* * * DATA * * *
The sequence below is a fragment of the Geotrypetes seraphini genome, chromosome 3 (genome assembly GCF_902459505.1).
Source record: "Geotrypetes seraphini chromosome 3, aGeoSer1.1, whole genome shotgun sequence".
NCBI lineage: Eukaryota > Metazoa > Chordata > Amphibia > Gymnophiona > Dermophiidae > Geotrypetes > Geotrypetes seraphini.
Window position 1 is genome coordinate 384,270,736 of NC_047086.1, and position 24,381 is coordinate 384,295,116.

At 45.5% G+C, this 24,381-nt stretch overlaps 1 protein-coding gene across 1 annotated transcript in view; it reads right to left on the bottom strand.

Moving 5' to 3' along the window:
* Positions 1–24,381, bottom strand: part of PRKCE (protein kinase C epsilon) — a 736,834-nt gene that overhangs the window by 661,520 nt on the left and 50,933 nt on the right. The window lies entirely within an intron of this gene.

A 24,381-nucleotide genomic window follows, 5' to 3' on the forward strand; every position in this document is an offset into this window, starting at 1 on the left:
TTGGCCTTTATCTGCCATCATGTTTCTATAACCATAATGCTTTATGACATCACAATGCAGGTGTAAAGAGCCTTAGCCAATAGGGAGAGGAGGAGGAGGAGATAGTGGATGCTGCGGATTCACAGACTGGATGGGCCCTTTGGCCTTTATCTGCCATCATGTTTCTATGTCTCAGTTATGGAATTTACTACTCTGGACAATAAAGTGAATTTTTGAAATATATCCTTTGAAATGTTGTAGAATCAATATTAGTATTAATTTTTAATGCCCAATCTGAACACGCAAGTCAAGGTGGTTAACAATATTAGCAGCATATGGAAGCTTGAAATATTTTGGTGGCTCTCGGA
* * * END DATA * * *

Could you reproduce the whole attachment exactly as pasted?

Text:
The sequence below is a fragment of the Geotrypetes seraphini genome, chromosome 3 (genome assembly GCF_902459505.1).
Source record: "Geotrypetes seraphini chromosome 3, aGeoSer1.1, whole genome shotgun sequence".
NCBI lineage: Eukaryota > Metazoa > Chordata > Amphibia > Gymnophiona > Dermophiidae > Geotrypetes > Geotrypetes seraphini.
Window position 1 is genome coordinate 384,270,736 of NC_047086.1, and position 24,381 is coordinate 384,295,116.

At 45.5% G+C, this 24,381-nt stretch overlaps 1 protein-coding gene across 1 annotated transcript in view; it reads right to left on the bottom strand.

Moving 5' to 3' along the window:
* Positions 1–24,381, bottom strand: part of PRKCE (protein kinase C epsilon) — a 736,834-nt gene that overhangs the window by 661,520 nt on the left and 50,933 nt on the right. The window lies entirely within an intron of this gene.

A 24,381-nucleotide genomic window follows, 5' to 3' on the forward strand; every position in this document is an offset into this window, starting at 1 on the left:
TTGGCCTTTATCTGCCATCATGTTTCTATAACCATAATGCTTTATGACATCACAATGCAGGTGTAAAGAGCCTTAGCCAATAGGGAGAGGAGGAGGAGGAGATAGTGGATGCTGCGGATTCACAGACTGGATGGGCCCTTTGGCCTTTATCTGCCATCATGTTTCTATGTCTCAGTTATGGAATTTACTACTCTGGACAATAAAGTGAATTTTTGAAATATATCCTTTGAAATGTTGTAGAATCAATATTAGTATTAATTTTTAATGCCCAATCTGAACACGCAAGTCAAGGTGGTTAACAATATTAGCAGCATATGGAAGCTTGAAATATTTTGGTGGCTCTCGGA